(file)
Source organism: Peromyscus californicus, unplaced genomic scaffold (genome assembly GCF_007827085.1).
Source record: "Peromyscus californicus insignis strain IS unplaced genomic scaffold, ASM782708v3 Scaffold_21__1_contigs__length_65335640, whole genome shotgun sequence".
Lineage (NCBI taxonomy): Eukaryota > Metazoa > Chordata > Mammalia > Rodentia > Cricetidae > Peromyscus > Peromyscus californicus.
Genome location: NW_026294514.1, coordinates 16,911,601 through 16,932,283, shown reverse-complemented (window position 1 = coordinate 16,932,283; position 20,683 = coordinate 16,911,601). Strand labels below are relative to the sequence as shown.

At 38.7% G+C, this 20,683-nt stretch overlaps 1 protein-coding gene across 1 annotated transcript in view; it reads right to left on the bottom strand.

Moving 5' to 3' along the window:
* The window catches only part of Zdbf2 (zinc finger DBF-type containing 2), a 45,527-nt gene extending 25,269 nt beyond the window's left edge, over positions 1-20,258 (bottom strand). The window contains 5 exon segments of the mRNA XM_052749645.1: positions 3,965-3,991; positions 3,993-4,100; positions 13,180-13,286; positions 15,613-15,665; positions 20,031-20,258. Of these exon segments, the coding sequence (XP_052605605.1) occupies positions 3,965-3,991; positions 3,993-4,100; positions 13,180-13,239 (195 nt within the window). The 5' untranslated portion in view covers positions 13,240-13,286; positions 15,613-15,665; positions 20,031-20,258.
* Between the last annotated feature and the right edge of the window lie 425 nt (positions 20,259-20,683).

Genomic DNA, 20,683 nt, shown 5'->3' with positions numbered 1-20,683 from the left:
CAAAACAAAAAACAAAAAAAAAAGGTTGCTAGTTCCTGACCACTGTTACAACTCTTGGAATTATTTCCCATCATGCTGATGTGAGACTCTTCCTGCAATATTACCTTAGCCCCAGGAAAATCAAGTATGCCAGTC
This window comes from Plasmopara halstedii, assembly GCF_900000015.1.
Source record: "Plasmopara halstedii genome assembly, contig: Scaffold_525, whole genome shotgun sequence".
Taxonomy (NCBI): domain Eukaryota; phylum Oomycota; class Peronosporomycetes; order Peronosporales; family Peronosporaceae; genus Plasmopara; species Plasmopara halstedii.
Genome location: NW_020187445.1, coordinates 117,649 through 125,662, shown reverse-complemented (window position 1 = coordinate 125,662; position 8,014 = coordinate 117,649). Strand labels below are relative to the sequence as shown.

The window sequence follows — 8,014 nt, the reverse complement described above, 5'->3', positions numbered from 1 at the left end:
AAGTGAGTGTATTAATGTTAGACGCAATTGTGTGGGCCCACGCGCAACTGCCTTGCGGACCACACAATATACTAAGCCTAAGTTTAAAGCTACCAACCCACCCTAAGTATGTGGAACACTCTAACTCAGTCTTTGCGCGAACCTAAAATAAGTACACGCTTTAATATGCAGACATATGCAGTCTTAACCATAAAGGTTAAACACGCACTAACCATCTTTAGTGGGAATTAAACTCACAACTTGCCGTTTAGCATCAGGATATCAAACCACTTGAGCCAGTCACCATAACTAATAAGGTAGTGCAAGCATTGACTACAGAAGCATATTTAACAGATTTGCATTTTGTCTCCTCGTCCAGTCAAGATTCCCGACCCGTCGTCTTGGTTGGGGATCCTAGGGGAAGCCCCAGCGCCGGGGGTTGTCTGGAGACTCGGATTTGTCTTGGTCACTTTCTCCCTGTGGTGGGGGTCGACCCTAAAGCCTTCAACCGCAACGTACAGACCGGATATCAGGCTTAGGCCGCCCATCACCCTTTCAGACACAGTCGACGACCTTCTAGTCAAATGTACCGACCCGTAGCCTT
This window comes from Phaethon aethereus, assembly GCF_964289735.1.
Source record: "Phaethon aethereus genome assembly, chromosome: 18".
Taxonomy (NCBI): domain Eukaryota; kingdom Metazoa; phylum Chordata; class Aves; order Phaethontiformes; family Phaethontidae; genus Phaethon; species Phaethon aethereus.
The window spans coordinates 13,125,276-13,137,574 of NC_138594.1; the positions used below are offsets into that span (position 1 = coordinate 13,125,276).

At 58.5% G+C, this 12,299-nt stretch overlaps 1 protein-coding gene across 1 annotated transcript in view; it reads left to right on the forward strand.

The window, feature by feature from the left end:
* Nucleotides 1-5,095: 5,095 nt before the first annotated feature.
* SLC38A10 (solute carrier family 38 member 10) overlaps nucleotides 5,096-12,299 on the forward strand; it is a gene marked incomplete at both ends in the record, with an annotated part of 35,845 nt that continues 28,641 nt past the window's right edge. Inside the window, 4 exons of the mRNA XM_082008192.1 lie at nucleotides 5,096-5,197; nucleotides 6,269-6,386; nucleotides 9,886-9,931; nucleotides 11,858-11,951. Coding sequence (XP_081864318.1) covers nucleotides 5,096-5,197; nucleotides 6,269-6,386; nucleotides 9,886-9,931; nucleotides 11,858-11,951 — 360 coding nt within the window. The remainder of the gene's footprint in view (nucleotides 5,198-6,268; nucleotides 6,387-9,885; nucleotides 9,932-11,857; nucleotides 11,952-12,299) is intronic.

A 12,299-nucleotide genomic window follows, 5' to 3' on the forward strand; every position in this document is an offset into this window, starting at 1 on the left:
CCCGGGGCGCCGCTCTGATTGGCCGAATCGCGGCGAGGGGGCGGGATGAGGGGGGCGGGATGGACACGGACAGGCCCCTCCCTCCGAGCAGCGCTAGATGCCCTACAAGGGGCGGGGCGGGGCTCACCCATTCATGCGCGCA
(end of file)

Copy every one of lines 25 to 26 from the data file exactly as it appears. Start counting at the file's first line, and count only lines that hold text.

A 12,299-nucleotide genomic window follows, 5' to 3' on the forward strand; every position in this document is an offset into this window, starting at 1 on the left:
CCCGGGGCGCCGCTCTGATTGGCCGAATCGCGGCGAGGGGGCGGGATGAGGGGGGCGGGATGGACACGGACAGGCCCCTCCCTCCGAGCAGCGCTAGATGCCCTACAAGGGGCGGGGCGGGGCTCACCCATTCATGCGCGCA